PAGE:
One sides states that children's viewing of violent TV shows, their identification with aggressive same-sex TV characters, and their perceptions that TV violence is realistic are all linked to later aggression as young adults, for both males and females. That is the conclusion of a 15-year longitudinal study of 329 youth published in the March issue of Developmental Psychology, a journal of the American Psychological Association (APA).Among the tenets that most psychologists embrace as self-evident, the negative effects of media violence on children holds a special place. Virtually every major professional organization concerned with the development of children has issued an unequivocal policy statement about the harmful effects of violent media,The other side to this debate can be described by the view of Jonathan Freedman of the University of Toronto, who maintains "the scientific evidence simply does not show that watching violence either produces violence in people, or desensitizes them to it."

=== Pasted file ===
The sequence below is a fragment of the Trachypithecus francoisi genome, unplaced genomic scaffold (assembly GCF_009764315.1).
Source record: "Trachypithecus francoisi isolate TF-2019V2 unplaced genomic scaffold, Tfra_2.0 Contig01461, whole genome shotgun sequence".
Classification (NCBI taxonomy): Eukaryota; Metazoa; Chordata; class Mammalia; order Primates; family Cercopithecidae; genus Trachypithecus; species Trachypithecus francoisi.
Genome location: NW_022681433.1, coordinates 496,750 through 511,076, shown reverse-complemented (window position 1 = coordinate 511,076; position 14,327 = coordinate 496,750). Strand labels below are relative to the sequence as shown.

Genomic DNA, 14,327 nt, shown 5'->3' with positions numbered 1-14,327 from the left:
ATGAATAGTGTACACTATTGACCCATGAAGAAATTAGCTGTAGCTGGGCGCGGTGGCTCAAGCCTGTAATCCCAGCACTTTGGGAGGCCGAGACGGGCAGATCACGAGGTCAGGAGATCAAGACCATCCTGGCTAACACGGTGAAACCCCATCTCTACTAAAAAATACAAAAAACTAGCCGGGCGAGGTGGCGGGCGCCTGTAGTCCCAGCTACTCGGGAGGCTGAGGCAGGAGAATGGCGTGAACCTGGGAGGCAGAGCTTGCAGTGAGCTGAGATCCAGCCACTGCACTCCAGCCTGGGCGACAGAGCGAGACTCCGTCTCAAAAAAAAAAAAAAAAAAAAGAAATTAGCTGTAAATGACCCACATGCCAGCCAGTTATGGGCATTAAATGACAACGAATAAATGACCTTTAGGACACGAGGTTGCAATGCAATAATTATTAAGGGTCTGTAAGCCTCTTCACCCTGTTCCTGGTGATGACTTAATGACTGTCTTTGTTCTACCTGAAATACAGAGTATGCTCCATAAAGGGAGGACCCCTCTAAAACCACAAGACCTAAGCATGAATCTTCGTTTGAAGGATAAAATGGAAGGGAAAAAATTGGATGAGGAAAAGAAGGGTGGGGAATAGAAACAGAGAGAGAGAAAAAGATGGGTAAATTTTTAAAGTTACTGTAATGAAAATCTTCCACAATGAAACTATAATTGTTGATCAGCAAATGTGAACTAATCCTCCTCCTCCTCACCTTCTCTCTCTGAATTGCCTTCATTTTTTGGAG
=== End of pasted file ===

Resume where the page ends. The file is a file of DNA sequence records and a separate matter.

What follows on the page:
• 5. Weak Evidence for Most Popular Side
      “Media Violence causes aggression”, side of debate most popular among society
      The support for this argument is weak:
      Range of other factors
    • 6. Misguided Conversation
      Exposure causes aggression
      Other ignored factors cause aggression
      Class Differences
      Elitism
      Politics
    • 7. Class Differences/Elitism and Their Effect on Children and Later Aggression
      Class differences in television viewing usage
      Race Elitism
      The other